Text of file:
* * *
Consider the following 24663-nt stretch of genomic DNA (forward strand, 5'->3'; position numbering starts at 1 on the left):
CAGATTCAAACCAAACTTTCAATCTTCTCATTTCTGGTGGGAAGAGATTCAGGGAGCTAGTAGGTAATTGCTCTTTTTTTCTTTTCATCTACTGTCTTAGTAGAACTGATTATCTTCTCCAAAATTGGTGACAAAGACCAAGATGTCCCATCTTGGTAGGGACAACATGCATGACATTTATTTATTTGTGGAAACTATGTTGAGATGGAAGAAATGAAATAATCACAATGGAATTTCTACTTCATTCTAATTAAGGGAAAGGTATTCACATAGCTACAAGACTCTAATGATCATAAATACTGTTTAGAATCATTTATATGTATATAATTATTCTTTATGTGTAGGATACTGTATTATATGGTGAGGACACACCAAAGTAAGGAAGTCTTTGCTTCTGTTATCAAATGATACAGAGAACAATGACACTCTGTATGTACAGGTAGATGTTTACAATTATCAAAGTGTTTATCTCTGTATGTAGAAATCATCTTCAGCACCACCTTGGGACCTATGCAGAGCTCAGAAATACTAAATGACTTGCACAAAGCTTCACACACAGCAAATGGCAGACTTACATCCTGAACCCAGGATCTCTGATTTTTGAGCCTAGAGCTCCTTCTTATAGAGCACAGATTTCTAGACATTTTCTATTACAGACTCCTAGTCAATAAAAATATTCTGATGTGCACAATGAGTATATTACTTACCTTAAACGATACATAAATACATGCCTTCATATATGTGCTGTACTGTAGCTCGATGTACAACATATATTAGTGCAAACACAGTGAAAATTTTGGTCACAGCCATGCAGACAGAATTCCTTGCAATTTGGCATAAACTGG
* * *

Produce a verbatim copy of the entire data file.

Consider the following 24663-nt stretch of genomic DNA (forward strand, 5'->3'; position numbering starts at 1 on the left):
CAGATTCAAACCAAACTTTCAATCTTCTCATTTCTGGTGGGAAGAGATTCAGGGAGCTAGTAGGTAATTGCTCTTTTTTTCTTTTCATCTACTGTCTTAGTAGAACTGATTATCTTCTCCAAAATTGGTGACAAAGACCAAGATGTCCCATCTTGGTAGGGACAACATGCATGACATTTATTTATTTGTGGAAACTATGTTGAGATGGAAGAAATGAAATAATCACAATGGAATTTCTACTTCATTCTAATTAAGGGAAAGGTATTCACATAGCTACAAGACTCTAATGATCATAAATACTGTTTAGAATCATTTATATGTATATAATTATTCTTTATGTGTAGGATACTGTATTATATGGTGAGGACACACCAAAGTAAGGAAGTCTTTGCTTCTGTTATCAAATGATACAGAGAACAATGACACTCTGTATGTACAGGTAGATGTTTACAATTATCAAAGTGTTTATCTCTGTATGTAGAAATCATCTTCAGCACCACCTTGGGACCTATGCAGAGCTCAGAAATACTAAATGACTTGCACAAAGCTTCACACACAGCAAATGGCAGACTTACATCCTGAACCCAGGATCTCTGATTTTTGAGCCTAGAGCTCCTTCTTATAGAGCACAGATTTCTAGACATTTTCTATTACAGACTCCTAGTCAATAAAAATATTCTGATGTGCACAATGAGTATATTACTTACCTTAAACGATACATAAATACATGCCTTCATATATGTGCTGTACTGTAGCTCGATGTACAACATATATTAGTGCAAACACAGTGAAAATTTTGGTCACAGCCATGCAGACAGAATTCCTTGCAATTTGGCATAAACTGG